Ep #40: How to Excel When You Don’t Feel Confident…Yet

The Joyful Practice for Women Lawyers with Paula Price | How to Excel When You Don't Feel Confident...Yet

As a young lawyer, I was once told by my mentor that I was lacking confidence. He suggested I keep my head up, push my shoulders back, and speak louder. It came from a place of good intention and I definitely tried it on in intimidating situations, but as a generally soft-spoken person, the notion that I was lacking confidence and how to fix it was always in the back of my mind.


The topic of confidence comes up often in my coaching conversations, ranging from my clients wanting to learn how to make decisions confidently, or trying something brand new for the first time. It can be a barrier for all of us, no matter what profession or stage of life you’re in. But the best news I’ve discovered is that you don’t have to employ strategies that don’t feel authentic to you in order to excel. 


Tune in this week as I offer three ideas to help you navigate any situation where you feel like you’re lacking confidence. You’ll learn how to stop letting fear get in the way of your growth, and why confidence isn’t necessarily the most important energy that will support you towards your goals.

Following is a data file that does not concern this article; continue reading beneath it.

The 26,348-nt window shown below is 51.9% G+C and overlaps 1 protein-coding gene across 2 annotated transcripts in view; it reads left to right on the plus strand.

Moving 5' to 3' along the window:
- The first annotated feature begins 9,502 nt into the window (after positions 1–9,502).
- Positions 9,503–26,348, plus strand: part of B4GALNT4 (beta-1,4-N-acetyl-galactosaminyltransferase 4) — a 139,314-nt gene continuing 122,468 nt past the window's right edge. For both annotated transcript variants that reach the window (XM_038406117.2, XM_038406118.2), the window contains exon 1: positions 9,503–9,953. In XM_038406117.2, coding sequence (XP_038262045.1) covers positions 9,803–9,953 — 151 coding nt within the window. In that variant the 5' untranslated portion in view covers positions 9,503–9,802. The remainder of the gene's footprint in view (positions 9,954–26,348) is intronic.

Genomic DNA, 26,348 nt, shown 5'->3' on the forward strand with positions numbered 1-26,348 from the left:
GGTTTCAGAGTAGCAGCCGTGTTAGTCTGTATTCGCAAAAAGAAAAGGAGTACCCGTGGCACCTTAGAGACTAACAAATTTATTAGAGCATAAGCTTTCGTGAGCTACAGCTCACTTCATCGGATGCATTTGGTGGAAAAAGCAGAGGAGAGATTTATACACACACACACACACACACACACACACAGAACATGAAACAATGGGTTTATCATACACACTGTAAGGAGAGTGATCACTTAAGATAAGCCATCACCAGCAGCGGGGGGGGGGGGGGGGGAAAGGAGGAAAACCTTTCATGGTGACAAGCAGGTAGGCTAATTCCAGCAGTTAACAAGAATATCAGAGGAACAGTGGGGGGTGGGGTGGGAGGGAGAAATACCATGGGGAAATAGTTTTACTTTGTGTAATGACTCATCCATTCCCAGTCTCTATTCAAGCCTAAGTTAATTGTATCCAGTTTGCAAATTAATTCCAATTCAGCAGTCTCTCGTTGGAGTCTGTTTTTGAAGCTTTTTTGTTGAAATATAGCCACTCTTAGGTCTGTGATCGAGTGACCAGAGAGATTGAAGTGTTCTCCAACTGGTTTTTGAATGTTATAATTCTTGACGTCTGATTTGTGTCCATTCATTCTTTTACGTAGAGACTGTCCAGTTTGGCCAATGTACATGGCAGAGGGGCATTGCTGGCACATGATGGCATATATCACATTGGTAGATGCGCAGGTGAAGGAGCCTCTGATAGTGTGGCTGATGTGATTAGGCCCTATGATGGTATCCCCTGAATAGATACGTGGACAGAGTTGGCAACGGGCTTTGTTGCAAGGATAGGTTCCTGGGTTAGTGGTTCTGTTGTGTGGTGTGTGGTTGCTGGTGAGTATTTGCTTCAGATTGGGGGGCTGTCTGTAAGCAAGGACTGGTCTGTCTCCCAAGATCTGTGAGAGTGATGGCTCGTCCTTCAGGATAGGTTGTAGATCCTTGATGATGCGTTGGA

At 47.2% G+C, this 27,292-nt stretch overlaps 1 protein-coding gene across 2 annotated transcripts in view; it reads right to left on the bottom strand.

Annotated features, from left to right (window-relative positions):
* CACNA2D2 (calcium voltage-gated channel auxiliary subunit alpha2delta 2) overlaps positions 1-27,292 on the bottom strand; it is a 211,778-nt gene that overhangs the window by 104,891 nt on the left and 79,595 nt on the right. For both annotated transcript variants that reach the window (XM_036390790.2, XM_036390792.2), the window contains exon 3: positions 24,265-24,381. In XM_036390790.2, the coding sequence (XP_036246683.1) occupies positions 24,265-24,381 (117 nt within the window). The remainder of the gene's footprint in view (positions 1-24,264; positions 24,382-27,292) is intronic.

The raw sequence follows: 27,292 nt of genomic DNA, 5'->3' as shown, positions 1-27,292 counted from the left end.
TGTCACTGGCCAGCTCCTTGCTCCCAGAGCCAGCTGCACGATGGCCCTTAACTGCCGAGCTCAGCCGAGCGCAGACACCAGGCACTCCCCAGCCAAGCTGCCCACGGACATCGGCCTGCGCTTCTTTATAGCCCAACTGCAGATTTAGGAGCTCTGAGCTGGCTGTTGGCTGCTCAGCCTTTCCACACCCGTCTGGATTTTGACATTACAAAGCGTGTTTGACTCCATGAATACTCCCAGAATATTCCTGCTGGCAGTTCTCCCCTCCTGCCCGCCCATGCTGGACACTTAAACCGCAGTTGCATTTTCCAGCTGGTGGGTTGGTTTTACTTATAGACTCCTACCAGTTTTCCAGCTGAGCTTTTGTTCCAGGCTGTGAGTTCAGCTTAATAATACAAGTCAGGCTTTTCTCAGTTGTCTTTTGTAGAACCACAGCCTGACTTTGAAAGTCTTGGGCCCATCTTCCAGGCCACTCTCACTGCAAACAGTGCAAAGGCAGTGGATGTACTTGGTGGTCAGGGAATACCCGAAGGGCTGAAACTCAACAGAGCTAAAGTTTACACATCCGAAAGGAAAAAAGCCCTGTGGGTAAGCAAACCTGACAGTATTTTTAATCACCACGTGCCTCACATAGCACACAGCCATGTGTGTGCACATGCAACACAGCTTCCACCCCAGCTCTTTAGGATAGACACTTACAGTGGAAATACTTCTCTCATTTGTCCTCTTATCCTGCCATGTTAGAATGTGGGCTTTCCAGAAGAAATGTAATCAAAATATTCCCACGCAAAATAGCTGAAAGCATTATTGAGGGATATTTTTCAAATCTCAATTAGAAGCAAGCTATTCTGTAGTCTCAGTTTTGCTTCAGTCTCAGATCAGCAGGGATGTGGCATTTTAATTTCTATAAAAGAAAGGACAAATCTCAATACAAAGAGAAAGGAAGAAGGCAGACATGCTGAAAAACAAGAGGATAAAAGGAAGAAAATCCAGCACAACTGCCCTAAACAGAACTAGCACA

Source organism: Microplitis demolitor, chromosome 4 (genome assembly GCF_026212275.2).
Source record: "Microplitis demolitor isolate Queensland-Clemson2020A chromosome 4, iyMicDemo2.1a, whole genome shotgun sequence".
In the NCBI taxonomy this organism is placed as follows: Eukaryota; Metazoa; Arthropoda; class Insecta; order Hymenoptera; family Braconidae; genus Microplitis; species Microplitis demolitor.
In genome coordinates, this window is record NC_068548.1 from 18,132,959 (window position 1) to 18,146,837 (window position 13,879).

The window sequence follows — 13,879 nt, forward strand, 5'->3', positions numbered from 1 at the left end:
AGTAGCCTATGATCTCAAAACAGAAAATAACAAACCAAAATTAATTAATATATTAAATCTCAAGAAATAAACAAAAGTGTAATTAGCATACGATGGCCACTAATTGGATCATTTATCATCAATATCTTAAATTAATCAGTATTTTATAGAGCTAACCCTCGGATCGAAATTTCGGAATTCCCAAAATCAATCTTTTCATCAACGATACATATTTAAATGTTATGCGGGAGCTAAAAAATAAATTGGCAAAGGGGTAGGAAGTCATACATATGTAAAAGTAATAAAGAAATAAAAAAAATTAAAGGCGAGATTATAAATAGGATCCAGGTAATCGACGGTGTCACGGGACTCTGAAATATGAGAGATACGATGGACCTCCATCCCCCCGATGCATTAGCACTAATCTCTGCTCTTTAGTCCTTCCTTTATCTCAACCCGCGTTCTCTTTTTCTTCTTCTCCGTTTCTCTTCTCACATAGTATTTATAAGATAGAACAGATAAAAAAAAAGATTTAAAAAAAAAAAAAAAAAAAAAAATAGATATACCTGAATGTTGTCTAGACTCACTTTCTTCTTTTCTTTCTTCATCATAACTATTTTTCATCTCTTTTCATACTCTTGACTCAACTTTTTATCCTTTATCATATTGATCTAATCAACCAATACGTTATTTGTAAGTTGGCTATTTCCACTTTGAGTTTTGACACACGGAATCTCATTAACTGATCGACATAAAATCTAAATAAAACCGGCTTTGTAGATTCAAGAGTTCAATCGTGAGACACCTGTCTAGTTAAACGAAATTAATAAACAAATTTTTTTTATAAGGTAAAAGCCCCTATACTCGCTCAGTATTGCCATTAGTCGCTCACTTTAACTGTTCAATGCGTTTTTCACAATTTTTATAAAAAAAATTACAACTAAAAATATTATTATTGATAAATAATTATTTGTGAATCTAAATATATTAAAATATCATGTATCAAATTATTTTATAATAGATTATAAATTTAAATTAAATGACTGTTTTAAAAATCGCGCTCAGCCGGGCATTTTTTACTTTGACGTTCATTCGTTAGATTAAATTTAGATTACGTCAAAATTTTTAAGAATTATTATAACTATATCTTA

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What You’ll Learn from this Episode:
  • How the notion of confidence can often hold us back instead of propelling us forward.
  • Why we each have to determine what confidence looks like for ourselves. 
  • Examples of where I see a lack of confidence holding my clients back. 
  • The ways we try to compensate for confidence, and why these strategies often don’t work.
  • 3 ideas to help you if you’re struggling with confidence. 
  • Why we need to cultivate a different relationship with fear.
  • An exercise to help you navigate a challenge where you don’t feel confident. 
  • How building on your strengths is more fruitful than trying to fix where you’re lacking. 



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Full Episode Transcript:

You’re listening to The Joyful Practice for Women Lawyers Podcast episode number 40.

Welcome to The Joyful Practice for Women Lawyers Podcast. I’m your host Paula Price, lawyer turned certified executive coach. This podcast was created to empower women lawyers just like you to create a life and practice you love. Join me every week for a break from the hustle so we can focus on you, what you truly want, and how you can create it.

If you’re over the overwhelm, done with putting out fires, and ready to create a life and practice that brings you more joy, you’re in the right place. Ready for today’s episode? Let’s dive in.